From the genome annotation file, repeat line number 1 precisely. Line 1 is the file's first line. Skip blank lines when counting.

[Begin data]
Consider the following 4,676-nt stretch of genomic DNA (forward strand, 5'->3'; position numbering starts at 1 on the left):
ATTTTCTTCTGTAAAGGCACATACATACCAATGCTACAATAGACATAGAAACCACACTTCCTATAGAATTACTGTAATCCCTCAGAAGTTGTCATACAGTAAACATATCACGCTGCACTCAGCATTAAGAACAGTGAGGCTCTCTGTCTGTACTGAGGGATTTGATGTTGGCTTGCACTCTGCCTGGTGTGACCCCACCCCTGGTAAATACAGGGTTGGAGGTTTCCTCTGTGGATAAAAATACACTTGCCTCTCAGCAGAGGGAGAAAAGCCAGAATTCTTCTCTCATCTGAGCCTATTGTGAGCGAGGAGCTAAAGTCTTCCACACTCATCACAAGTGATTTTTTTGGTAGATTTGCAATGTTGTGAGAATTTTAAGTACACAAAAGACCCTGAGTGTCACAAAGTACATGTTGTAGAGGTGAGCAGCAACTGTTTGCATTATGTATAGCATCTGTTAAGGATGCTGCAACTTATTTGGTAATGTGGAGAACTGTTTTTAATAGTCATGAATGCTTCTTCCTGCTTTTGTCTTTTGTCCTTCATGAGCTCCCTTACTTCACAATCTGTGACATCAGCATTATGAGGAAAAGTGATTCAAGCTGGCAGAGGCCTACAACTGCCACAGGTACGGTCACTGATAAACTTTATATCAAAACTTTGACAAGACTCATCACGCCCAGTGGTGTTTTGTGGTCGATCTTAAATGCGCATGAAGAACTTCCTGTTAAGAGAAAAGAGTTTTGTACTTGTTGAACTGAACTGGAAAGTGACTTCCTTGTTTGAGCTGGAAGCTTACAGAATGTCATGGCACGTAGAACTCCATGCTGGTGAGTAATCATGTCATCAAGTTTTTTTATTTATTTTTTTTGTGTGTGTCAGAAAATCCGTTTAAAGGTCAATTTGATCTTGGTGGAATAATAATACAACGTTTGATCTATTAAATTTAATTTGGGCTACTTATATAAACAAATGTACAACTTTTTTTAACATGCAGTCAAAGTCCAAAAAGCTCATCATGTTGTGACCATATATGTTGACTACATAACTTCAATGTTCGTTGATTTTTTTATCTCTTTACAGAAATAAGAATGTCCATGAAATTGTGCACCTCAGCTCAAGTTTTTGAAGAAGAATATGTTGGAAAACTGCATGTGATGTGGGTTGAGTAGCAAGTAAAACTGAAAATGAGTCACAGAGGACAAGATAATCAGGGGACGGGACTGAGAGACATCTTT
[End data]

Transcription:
Consider the following 4,676-nt stretch of genomic DNA (forward strand, 5'->3'; position numbering starts at 1 on the left):